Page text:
( Originally Published 1955 )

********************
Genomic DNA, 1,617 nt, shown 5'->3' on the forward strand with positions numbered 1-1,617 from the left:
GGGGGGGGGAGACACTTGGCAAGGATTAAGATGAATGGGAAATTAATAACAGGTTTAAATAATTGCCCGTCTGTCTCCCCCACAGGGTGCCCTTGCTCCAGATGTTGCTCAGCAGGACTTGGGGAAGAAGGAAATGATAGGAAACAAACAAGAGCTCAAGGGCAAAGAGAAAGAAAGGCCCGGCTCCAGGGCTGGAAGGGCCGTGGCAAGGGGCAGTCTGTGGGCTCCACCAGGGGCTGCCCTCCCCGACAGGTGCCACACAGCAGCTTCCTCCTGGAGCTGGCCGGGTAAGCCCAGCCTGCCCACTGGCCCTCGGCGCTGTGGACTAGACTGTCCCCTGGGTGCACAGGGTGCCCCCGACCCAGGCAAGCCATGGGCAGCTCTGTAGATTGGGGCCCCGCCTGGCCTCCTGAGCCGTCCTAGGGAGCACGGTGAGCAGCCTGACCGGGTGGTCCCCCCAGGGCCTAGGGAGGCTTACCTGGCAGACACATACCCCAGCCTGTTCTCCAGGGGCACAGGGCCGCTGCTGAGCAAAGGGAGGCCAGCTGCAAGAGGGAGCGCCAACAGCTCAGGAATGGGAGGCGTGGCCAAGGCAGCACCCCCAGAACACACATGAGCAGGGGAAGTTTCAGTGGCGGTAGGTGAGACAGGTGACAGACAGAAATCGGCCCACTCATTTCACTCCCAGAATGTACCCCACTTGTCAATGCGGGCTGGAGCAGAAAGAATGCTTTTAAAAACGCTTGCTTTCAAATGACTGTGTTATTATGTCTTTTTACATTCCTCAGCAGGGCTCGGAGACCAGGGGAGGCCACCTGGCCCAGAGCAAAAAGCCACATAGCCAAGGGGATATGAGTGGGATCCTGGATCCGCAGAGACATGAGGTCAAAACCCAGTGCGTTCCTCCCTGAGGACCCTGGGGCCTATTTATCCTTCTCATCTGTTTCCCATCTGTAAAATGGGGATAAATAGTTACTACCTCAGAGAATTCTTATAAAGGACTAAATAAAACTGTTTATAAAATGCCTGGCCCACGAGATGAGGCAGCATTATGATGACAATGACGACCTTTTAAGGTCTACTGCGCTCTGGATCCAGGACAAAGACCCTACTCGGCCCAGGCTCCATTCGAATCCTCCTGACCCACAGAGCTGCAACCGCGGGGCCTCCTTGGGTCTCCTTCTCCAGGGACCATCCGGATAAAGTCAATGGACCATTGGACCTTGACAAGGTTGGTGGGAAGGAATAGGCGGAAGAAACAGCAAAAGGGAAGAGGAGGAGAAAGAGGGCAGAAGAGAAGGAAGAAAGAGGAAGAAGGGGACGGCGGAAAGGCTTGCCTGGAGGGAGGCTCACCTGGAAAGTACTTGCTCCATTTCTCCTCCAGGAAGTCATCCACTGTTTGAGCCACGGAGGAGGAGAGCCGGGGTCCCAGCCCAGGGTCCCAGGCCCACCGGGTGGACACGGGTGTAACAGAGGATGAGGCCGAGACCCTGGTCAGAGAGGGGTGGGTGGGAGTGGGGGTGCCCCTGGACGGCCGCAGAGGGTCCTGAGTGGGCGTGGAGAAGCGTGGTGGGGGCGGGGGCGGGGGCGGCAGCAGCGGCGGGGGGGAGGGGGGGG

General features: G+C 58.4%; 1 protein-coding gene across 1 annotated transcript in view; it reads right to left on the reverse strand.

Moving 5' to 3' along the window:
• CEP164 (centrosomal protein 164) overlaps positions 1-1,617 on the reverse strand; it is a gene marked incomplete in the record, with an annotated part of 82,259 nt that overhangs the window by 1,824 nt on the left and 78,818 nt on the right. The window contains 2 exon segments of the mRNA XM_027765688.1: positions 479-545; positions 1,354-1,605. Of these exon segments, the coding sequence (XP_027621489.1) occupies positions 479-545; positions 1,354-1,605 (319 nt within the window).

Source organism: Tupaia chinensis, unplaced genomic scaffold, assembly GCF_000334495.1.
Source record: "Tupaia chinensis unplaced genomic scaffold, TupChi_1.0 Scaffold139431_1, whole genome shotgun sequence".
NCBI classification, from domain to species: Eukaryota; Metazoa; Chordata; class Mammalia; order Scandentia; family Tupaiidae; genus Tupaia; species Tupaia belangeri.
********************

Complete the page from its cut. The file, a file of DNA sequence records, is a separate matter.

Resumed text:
Distinguished Russian-born painter of the School of Paris. Because of the natural fantasy of his style he has become known, among other things, as a pioneer in the Surrealist movement. The son of a poor Jewish fish-merchant, Chagall arrived in Paris in 1910 and settled down at The Beehive near the slaughterhouses. Between 1910 and 1914 he met among others, La Fresnaye, Delaunay and Modigliani, as well as a number of important poets. Chagall's painting during those pre-war years presents a combination of more or less Cubist form, the new antiCubist color ideas of such painters as Delaunay and La Fresnaye, and a highly developed and poetic imagination to which he was already giving free play. Thus, although he participated in the form experiments of his time and the attempt to "liberate" Cubism from its static quality and drabness of color, he added what has been called the possible-impossible component-the sense of the unexpected and the fantastic that was to appeal to the later Surrealists and make them point to Chagall as an ancestor. He was in Russia when World War I broke out and in 1917 was appointed Commissar of Fine Arts for his own province of Vitebsk. In 1919 he did a number of mural paintings for the lobby of the Jewish Theatre in Moscow, but by 1922 he had left Russia. Back in Paris, he did a series of illustrations for Gogol's Dead Souls in a Vollard edition of the book and moved on to his real fame. His style became broader and more decorative, always preserving the poetic and fantastic element but without the faceted forms of Cubism. For the latter he substituted one of the richest palettes in modern painting. with which he achieves not only the unpremeditated effects of the earlier works but a deeper poetry, a more universal quality that allies him to the figurative or representational Expressionists of our time.